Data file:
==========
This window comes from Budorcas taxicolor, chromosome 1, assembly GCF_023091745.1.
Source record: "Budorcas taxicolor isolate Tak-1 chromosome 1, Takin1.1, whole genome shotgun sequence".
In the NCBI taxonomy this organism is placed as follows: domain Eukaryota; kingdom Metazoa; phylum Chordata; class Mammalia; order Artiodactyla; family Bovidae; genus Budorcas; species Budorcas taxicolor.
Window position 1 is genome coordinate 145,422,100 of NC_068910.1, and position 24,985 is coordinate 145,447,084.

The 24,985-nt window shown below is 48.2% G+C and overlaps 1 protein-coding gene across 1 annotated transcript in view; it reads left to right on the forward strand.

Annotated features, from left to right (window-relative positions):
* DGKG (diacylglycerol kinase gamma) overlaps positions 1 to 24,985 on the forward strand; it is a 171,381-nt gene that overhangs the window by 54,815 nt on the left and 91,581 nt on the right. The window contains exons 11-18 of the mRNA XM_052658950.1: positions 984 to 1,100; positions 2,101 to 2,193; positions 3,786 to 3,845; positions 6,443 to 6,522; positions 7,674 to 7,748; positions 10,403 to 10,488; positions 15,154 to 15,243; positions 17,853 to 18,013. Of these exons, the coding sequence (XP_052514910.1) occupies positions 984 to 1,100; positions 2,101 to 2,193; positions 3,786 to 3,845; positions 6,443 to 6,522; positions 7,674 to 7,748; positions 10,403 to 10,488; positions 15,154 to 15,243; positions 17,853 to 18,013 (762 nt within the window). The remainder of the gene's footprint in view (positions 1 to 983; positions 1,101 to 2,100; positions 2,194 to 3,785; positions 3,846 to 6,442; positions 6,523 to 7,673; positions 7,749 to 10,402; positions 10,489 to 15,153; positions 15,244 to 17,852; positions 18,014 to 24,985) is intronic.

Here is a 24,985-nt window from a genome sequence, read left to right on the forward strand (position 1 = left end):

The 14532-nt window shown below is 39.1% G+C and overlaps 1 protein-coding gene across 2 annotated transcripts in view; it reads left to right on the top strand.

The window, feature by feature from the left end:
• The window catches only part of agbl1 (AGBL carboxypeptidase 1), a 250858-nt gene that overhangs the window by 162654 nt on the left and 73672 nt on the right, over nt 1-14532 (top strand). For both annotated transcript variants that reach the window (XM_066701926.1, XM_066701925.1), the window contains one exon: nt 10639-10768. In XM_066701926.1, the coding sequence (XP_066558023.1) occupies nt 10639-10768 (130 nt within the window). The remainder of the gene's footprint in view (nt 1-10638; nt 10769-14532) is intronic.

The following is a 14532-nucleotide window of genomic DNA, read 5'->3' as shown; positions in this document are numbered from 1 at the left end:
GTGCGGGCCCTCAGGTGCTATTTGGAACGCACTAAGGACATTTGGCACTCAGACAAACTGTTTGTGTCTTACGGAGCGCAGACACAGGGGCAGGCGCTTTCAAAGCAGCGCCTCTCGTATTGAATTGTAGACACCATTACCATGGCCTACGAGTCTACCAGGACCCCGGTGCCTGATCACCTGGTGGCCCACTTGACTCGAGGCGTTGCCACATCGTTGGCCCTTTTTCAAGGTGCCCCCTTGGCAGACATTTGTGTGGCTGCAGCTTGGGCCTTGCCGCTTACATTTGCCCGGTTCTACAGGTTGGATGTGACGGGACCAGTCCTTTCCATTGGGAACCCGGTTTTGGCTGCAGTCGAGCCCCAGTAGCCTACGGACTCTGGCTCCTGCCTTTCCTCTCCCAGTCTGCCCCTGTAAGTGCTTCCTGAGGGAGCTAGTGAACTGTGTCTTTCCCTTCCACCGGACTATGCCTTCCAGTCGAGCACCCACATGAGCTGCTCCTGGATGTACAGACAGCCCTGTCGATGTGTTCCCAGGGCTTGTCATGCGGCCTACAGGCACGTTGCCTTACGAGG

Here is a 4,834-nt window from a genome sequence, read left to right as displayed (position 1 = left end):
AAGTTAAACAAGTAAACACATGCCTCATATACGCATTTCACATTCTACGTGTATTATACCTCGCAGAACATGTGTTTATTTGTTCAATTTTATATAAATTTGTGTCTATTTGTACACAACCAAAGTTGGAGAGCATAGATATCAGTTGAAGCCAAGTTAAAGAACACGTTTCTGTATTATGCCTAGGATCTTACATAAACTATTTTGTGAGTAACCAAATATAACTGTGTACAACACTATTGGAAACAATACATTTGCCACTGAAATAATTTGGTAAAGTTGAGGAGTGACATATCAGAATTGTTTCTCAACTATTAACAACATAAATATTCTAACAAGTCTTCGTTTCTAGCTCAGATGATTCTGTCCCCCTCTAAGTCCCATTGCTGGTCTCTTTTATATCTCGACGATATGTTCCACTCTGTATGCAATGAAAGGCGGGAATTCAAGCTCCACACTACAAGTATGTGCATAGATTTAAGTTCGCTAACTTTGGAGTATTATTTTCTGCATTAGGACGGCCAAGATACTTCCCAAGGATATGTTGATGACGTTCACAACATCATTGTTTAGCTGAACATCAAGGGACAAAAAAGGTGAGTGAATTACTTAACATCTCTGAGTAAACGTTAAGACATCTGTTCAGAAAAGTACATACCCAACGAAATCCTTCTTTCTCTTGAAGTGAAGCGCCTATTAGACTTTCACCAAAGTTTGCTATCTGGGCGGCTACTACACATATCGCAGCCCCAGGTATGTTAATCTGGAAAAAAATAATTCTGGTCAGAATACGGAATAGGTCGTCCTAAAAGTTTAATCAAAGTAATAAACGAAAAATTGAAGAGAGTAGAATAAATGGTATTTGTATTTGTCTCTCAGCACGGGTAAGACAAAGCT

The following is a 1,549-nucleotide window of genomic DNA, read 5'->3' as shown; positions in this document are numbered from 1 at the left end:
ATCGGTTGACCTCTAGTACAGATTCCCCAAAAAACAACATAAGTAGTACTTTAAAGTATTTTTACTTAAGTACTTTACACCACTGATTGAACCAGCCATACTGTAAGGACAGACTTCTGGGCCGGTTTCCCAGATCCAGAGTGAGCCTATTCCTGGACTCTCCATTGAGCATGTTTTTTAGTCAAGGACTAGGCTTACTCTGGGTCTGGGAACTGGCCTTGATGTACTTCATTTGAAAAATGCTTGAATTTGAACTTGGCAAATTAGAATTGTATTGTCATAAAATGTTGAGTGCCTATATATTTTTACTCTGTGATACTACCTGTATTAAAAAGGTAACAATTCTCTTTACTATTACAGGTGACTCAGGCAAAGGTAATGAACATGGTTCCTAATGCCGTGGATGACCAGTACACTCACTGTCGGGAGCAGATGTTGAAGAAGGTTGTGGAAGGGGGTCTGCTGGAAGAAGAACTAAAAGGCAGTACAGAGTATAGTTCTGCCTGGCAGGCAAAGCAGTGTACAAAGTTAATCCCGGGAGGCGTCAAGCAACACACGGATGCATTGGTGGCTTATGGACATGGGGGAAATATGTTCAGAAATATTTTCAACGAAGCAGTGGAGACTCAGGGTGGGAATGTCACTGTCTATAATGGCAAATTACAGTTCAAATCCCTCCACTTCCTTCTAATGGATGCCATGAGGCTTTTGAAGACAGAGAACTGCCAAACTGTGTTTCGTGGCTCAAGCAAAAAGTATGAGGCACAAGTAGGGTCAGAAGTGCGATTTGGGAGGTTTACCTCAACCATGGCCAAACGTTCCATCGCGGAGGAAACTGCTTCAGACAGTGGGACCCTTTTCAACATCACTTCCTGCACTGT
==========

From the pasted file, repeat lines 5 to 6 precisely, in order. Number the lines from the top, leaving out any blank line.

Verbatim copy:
The 24,985-nt window shown below is 48.2% G+C and overlaps 1 protein-coding gene across 1 annotated transcript in view; it reads left to right on the forward strand.

Annotated features, from left to right (window-relative positions):